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Free School Meals—A Strategy to Reduce Trends in Pediatric Obesity?

March 25, 2024

Editor’s Note: Dr. Ella Perrin (she/her/hers) is a resident physician in pediatrics at Naval Medical Center San Diego. Her interests include disordered eating, obesity, decreasing weight stigma and bias, and the field of hospital medicine. -Rachel Y. Moon, MD, Associate Editor, Digital Media, Pediatrics

Pediatric obesity is increasing in prevalence in the US, and it has been difficult for healthcare providers and policy-makers to find successful strategies to mitigate or reverse this trend. As obesity disproportionately affects children who are socioeconomically disadvantaged, and because school meals are generally more nutritious than alternative meal sources, universal free school meals (UFMs) represent a potential target for population-level intervention.

The Community Eligibility Provision (CEP) is a federal UFM program that allows eligible schools (based on level of student poverty) to provide free meals to all students, increasing access to free meals and decreasing the stigma of receiving them.

In a study entitled “Universal Free School Meals Policy and Childhood Obesity,” which is being early released in Pediatrics with an accompanying video abstract, Anna Localio, MPH, and colleagues from the University of Washington investigate the effect of CEP enrollment on school-level obesity in California between 2013 and 2019 (10.1542/peds.2023-063749). They collected data from 3,531 CEP-eligible schools. Annual physical fitness test BMI measurements for 5th, 7th, and 9th graders were used to determine baseline obesity prevalence. The authors compared trends in obesity prevalence in schools who adopted CEP to those who qualified for CEP but did not adopt it, by comparing each school’s yearly obesity prevalence to its own baseline obesity prevalence (for CEP schools, baseline was considered the year prior to CEP implementation).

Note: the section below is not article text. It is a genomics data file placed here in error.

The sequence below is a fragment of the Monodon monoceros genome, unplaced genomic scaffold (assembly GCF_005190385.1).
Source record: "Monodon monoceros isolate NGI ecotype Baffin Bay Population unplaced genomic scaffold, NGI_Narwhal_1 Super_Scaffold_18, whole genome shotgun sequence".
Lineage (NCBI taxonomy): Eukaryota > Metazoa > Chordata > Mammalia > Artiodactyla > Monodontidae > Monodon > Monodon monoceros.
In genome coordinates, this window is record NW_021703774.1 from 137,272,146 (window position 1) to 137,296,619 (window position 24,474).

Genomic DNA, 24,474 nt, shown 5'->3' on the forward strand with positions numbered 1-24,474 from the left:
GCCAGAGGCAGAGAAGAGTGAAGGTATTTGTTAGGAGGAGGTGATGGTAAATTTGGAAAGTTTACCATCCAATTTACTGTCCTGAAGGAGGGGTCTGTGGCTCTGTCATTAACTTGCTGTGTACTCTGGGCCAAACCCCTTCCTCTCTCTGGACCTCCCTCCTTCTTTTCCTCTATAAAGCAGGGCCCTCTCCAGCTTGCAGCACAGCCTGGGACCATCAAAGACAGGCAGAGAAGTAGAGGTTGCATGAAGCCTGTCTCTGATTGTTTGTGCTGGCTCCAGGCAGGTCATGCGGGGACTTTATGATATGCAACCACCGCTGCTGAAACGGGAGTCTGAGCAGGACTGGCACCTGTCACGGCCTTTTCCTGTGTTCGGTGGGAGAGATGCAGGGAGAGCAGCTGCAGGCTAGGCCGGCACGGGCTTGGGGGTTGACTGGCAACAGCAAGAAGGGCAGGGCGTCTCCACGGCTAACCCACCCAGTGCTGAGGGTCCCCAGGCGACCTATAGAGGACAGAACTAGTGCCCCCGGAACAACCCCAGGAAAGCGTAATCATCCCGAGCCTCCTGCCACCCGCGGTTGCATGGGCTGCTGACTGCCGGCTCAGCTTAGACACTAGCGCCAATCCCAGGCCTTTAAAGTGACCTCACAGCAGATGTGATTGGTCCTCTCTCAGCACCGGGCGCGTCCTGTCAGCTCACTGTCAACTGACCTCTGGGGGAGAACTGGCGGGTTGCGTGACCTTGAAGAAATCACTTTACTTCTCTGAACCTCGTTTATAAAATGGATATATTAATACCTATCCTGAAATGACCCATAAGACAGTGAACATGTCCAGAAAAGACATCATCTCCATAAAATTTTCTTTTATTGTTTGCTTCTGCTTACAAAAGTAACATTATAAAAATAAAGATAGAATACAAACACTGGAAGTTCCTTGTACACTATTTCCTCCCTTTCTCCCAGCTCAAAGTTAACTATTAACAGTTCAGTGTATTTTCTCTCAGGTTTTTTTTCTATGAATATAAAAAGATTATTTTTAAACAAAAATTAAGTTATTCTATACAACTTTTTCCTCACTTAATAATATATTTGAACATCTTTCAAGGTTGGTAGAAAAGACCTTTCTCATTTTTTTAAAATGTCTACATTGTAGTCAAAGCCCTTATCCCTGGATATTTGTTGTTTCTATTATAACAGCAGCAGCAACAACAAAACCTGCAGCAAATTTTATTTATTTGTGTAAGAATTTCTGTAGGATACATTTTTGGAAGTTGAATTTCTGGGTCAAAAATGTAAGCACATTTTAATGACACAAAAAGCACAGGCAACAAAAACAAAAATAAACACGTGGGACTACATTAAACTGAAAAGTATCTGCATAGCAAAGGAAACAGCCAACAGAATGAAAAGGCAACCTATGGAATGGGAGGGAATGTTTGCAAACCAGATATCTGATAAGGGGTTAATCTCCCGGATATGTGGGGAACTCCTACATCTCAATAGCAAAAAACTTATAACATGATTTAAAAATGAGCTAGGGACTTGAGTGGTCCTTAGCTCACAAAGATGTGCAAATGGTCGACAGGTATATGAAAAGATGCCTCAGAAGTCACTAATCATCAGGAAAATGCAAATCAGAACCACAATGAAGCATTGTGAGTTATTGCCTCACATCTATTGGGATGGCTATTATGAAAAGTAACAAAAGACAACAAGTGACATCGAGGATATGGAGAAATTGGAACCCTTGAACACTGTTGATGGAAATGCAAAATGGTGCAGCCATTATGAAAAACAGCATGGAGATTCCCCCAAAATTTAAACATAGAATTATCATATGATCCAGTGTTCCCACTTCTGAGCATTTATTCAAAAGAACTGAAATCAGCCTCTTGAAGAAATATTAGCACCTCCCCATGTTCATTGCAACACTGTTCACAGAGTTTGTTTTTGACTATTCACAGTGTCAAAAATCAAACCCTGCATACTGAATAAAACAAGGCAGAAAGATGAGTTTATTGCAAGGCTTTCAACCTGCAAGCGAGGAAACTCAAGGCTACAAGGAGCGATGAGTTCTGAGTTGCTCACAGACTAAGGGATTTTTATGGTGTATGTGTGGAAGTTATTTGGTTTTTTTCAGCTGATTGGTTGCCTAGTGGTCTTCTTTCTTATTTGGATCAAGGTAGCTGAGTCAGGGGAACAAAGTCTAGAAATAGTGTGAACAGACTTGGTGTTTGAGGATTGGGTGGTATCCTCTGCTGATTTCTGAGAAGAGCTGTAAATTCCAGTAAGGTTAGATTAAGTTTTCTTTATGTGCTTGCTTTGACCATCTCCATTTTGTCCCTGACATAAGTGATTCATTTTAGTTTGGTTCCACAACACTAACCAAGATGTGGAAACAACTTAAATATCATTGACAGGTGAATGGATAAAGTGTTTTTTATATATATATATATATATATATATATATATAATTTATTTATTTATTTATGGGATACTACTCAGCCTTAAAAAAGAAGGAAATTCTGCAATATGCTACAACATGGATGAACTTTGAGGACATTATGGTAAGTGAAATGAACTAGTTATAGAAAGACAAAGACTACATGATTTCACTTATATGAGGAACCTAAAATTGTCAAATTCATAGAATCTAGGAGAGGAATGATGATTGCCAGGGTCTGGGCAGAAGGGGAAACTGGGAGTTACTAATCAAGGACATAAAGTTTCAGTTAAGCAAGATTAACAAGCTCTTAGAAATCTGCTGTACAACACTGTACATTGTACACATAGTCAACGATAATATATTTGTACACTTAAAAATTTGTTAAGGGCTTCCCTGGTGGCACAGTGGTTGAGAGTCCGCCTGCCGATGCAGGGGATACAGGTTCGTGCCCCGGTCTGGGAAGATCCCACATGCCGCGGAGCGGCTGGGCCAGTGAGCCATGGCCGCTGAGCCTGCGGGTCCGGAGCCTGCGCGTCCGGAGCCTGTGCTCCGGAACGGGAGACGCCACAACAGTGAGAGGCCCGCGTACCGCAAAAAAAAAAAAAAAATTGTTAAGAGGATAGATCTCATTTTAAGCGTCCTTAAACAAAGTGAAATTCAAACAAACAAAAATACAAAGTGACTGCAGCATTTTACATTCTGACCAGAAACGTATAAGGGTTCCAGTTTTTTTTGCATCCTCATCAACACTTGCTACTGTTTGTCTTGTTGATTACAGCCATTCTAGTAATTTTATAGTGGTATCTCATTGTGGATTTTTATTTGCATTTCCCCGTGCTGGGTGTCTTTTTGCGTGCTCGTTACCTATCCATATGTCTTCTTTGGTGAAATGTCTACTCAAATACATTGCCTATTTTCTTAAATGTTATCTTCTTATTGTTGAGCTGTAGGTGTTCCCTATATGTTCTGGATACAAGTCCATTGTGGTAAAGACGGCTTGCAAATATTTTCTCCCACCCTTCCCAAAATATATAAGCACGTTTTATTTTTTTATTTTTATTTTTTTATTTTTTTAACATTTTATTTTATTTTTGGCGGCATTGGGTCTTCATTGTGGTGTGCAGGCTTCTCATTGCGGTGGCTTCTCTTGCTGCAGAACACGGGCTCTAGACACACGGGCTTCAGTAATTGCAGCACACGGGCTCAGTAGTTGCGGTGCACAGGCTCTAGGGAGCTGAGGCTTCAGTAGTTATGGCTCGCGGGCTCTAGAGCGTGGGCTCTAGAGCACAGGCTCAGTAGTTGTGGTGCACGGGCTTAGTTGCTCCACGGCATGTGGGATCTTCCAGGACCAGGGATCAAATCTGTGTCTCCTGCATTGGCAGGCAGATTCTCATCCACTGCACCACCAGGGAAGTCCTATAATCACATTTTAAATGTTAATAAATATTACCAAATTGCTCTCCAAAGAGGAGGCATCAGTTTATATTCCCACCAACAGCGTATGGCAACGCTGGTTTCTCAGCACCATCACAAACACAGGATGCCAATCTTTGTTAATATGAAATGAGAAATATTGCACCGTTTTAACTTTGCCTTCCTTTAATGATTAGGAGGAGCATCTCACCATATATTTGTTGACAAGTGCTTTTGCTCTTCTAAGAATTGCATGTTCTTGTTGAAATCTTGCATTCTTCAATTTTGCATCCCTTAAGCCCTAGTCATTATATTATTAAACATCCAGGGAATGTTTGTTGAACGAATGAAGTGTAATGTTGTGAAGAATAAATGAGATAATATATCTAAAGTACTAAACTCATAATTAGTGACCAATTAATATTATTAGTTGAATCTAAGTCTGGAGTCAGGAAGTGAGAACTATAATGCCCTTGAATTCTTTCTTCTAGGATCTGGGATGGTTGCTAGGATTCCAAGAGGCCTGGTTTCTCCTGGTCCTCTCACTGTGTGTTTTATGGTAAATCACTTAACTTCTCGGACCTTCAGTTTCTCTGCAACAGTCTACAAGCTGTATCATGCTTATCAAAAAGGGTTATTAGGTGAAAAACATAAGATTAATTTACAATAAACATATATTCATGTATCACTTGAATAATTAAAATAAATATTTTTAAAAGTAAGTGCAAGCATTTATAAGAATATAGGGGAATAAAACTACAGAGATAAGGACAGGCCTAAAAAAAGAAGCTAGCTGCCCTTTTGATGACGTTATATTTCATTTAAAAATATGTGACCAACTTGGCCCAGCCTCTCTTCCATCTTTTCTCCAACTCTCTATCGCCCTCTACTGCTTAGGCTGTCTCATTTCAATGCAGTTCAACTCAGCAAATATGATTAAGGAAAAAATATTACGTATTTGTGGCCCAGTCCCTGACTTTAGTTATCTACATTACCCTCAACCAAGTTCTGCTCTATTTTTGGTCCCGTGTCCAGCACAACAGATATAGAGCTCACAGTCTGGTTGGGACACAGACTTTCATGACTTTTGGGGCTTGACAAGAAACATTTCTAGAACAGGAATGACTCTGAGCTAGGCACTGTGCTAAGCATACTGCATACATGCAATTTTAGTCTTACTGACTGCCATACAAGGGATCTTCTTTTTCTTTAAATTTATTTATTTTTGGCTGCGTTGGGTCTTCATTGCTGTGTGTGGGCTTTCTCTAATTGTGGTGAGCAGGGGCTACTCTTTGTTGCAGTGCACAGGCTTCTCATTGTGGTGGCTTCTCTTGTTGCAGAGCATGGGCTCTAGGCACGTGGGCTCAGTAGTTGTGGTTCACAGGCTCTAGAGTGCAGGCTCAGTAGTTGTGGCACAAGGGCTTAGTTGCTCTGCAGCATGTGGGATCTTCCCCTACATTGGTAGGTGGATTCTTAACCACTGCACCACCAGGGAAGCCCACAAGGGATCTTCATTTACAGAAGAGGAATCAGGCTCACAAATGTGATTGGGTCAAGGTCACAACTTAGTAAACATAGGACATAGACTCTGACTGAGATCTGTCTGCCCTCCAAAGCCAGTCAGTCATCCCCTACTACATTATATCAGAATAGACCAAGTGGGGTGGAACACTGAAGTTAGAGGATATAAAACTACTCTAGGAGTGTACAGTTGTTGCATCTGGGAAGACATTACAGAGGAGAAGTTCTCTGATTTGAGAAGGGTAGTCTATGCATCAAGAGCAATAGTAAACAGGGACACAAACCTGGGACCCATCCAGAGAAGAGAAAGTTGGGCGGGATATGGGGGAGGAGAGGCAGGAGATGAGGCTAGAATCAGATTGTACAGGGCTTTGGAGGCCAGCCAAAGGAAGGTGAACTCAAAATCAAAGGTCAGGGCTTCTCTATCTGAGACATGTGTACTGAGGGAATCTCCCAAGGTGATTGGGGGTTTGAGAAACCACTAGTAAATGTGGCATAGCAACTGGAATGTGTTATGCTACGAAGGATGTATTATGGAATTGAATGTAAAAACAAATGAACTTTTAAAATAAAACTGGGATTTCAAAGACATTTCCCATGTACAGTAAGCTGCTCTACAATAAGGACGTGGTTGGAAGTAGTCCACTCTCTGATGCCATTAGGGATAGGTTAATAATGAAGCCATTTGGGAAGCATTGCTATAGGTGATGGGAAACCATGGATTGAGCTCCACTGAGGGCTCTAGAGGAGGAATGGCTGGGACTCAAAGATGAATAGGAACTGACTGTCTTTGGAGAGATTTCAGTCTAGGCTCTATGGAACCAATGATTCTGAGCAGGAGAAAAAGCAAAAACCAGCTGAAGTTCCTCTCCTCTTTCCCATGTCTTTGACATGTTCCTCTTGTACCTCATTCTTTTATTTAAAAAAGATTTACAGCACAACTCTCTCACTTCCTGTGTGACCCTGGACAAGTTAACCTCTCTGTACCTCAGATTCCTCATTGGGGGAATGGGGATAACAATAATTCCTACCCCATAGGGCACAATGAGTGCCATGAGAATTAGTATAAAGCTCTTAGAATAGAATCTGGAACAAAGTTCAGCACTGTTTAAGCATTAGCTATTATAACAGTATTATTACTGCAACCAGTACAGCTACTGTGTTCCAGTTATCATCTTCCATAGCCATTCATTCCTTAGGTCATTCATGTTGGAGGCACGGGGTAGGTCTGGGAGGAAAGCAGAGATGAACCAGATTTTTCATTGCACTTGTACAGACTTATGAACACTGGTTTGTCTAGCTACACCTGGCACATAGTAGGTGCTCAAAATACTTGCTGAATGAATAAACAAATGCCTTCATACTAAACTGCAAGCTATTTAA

Their findings are notable:

  • At baseline, school obesity prevalence was 25%, comparable to the CDC-reported national pediatric obesity prevalence of 19.7%.
  • Overall obesity prevalence increased over time for both CEP and non-CEP schools.
  • Schools that participated in CEP demonstrated a 0.60 percentage point net reduction in obesity prevalence (2.4% relative reduction in obesity prevalence) after CEP implementation, compared to eligible, non-participating schools.

Readers should note that this study population was 72% Hispanic (which is consistent with other studies of California populations with low incomes). While this is an important population, as both Hispanic ethnicity and low socioeconomic status are associated with increased risk of obesity, further studies are needed to determine if these results are generalizable to other populations.

While the relative reduction in obesity may seem modest, few population-level interventions have been successful in decreasing obesity prevalence.

The need for new strategies to address childhood obesity is reiterated by the fact that both cohorts demonstrated an overall increase in obesity prevalence during the study period, and studies have shown that rates of severe obesity in children from families with low income are continuing to rise. Universal free meals may be a valuable tool to use in conjunction with other interventions to reverse current trends in obesity.

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